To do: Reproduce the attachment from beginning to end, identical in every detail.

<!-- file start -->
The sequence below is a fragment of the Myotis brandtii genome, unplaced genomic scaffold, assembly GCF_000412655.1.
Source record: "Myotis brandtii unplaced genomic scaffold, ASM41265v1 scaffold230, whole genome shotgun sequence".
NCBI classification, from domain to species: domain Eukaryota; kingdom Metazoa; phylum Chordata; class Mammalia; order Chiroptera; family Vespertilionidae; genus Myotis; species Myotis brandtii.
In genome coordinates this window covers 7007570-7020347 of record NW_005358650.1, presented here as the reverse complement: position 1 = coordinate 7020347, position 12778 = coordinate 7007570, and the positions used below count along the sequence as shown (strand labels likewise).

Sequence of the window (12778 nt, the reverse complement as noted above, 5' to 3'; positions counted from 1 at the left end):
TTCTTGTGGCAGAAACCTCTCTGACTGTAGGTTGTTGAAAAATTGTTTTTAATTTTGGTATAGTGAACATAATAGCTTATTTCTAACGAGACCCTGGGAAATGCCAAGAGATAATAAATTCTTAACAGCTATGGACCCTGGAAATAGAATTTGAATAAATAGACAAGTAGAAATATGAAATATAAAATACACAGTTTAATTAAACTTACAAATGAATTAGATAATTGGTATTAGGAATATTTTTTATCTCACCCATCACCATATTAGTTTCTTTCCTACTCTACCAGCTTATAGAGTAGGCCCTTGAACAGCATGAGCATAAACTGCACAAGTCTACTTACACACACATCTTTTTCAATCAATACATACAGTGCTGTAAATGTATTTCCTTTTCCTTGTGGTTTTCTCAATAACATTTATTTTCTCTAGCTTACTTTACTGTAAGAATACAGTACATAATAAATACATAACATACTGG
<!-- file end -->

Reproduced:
The sequence below is a fragment of the Myotis brandtii genome, unplaced genomic scaffold, assembly GCF_000412655.1.
Source record: "Myotis brandtii unplaced genomic scaffold, ASM41265v1 scaffold230, whole genome shotgun sequence".
NCBI classification, from domain to species: domain Eukaryota; kingdom Metazoa; phylum Chordata; class Mammalia; order Chiroptera; family Vespertilionidae; genus Myotis; species Myotis brandtii.
In genome coordinates this window covers 7007570-7020347 of record NW_005358650.1, presented here as the reverse complement: position 1 = coordinate 7020347, position 12778 = coordinate 7007570, and the positions used below count along the sequence as shown (strand labels likewise).

Sequence of the window (12778 nt, the reverse complement as noted above, 5' to 3'; positions counted from 1 at the left end):
TTCTTGTGGCAGAAACCTCTCTGACTGTAGGTTGTTGAAAAATTGTTTTTAATTTTGGTATAGTGAACATAATAGCTTATTTCTAACGAGACCCTGGGAAATGCCAAGAGATAATAAATTCTTAACAGCTATGGACCCTGGAAATAGAATTTGAATAAATAGACAAGTAGAAATATGAAATATAAAATACACAGTTTAATTAAACTTACAAATGAATTAGATAATTGGTATTAGGAATATTTTTTATCTCACCCATCACCATATTAGTTTCTTTCCTACTCTACCAGCTTATAGAGTAGGCCCTTGAACAGCATGAGCATAAACTGCACAAGTCTACTTACACACACATCTTTTTCAATCAATACATACAGTGCTGTAAATGTATTTCCTTTTCCTTGTGGTTTTCTCAATAACATTTATTTTCTCTAGCTTACTTTACTGTAAGAATACAGTACATAATAAATACATAACATACTGG